The Band from County Hell’s Ghosts & Spirits

cover art for Ghosts & SpiritsChristopher White wrote this review.

The Band from County Hell website tells us that the eight-piece (plus or minus) group was formed in 1995 by its front man, Glasgow native Steven “Jock” McClelland. McClelland and his wife Julie are responsible for the band’s original material, with the latter providing lyrics for tunes by the former. Ghosts & Spirits is the group’s fifth CD and consists of 10 originals.

I wish I could be more enthusiastic, but found myself thinking how generic the disk seemed, generic as in musical genre. Here is a modern era, rollicking, rowdy pub and festival Celtic band that might go down nicely with a pint or two of stout, but I struggled to find anything that truly set them apart from dozens of other practitioners. The one attribute that comes closest to giving them a bit of distinction is their use of horns to augment the more predictable array of stringed instruments and percussion. “Gangster” Brealey’s trombone, trumpet and saxophone along with (no first name) Watson’s saxophone occasionally give the songs a bit of color that doesn’t seem somehow all too familiar. The male lead vocals (presumably they’re by McClelland) are not explicitly credited and sometimes have the raw edge of urgency one remembers from the likes of Black 47 and the Pogues, but curiously seem to have little real emotion behind them. Julie McClelland’s vocals are pleasing enough, but again have little distinction.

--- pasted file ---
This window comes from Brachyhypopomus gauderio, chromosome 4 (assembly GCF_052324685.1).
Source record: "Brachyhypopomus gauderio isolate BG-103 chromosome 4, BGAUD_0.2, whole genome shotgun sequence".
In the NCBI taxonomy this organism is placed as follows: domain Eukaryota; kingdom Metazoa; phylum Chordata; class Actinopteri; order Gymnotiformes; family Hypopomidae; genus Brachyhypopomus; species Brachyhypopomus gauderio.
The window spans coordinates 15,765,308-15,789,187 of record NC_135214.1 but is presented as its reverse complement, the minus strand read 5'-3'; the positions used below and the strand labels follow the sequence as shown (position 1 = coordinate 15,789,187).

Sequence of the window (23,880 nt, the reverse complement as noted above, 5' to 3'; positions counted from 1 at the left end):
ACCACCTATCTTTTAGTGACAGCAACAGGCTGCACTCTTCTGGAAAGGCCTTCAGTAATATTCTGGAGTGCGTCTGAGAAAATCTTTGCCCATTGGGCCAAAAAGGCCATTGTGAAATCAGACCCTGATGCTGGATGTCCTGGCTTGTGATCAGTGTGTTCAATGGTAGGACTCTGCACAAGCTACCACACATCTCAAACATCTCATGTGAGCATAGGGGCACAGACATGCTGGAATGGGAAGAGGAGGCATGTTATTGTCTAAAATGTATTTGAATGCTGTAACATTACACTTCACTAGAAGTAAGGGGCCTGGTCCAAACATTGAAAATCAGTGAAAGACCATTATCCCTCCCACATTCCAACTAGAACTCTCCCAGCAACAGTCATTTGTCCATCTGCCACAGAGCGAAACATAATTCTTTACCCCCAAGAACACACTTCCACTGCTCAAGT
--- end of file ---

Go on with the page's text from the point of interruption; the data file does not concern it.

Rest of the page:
Their favored approach to arranging the material is to start with pared-down instrumentation while the vocalist goes through the first verse, then crank up the tempo as all the instruments kick in; sometimes they’ll drop the tempo back toward the end of a song. There is a lot of repetition, no doubt the better for getting audiences to sing along. While all the material is original, unless you’re really concentrating on the words it has all the familiar Celtic cadences and timbres that might lead you to presume many of the songs have been around for a while. And the words have plenty of Celtic clichés as well. I’m still trying to decide if some of the tunes are meant to be humorous or ironic or taken at face value. “The Day My Granny Died” begins (if I caught all the words correctly), “There was whisky and glue/There was Coke cans, Irn-Bru/There was vodka and gin by the mug/There was brandy and stout/And there was Granda passing out/The day that my Granny died.” Is this parody or bathos?

Certainly the band has instrumental chops. The playing throughout is more than competent and the disk is well recorded. Fiddle, guitar, mandolin, bass, accordion, bodhran and penny whistle all appear and sound fine.

If you’ve had a chance to see The Band From County Hell live and enjoyed a particularly good show, the disk might well appeal to you as a reminder of the event. If you are a hard-core fan of modern era Celtic folk music you might want Ghosts & Spirits as part of your extensive collection of recorded material. But if you’re tastes are eclectic and you’re looking for something special, this probably isn’t what you’re looking for.

(Redmuze Publishing, 2005)

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Diverse Voices is our catch-all for writers and other staffers who did but a few reviews or other writings for us. They are credited at the beginning of the actual writing if we know who they are which we don't always. It also includes material by writers that first appeared in the Sleeping Hedgehog, our in-house newsletter for staff and readers here. Some material is drawn from Folk Tales, Mostly Folk and Roots & Branches, three other publications we've done.

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